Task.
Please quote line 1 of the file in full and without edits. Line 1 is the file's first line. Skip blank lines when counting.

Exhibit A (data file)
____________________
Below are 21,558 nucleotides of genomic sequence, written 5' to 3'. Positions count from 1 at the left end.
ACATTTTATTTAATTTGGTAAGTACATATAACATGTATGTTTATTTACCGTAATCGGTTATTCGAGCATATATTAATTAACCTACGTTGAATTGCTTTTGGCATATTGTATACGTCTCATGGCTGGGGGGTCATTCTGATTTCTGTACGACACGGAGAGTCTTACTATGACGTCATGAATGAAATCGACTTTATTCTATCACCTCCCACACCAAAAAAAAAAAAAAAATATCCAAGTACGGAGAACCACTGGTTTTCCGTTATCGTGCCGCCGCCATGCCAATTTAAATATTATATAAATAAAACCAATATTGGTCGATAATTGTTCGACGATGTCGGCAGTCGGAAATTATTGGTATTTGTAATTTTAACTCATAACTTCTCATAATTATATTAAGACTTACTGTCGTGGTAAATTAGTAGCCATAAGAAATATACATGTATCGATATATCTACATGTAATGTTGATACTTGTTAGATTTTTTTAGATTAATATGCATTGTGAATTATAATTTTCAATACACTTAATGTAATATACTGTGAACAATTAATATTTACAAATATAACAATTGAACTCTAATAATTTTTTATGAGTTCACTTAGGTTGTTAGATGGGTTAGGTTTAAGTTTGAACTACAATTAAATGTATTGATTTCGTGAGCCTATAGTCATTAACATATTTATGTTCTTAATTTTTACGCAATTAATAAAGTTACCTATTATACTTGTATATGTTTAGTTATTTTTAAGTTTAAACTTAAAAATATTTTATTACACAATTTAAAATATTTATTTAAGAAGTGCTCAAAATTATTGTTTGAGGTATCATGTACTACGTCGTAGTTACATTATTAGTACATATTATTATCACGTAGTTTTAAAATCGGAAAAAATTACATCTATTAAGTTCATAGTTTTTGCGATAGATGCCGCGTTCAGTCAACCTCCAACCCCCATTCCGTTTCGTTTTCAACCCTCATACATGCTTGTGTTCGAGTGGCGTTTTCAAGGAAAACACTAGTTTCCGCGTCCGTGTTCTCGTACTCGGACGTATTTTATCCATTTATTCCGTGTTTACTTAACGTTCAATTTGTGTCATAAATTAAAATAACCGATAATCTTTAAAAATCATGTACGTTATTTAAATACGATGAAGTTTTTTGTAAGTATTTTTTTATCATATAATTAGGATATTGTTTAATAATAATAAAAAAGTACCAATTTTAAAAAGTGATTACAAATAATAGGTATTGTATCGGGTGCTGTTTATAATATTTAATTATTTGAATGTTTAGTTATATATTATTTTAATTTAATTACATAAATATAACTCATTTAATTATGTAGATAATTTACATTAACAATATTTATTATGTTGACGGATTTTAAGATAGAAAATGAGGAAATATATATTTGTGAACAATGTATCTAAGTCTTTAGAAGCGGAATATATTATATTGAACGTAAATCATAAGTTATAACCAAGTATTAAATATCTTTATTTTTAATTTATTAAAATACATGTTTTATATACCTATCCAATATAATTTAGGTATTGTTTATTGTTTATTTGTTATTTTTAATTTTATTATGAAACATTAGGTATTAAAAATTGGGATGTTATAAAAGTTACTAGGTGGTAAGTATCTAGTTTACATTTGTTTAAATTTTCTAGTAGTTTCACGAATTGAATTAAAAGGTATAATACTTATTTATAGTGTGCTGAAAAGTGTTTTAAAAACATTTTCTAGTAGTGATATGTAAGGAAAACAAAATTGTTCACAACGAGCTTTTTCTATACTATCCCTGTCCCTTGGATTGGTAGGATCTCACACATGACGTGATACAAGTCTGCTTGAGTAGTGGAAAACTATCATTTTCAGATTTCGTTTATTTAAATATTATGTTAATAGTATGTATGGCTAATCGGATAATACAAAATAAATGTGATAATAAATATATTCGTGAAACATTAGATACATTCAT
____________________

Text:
Below are 21,558 nucleotides of genomic sequence, written 5' to 3'. Positions count from 1 at the left end.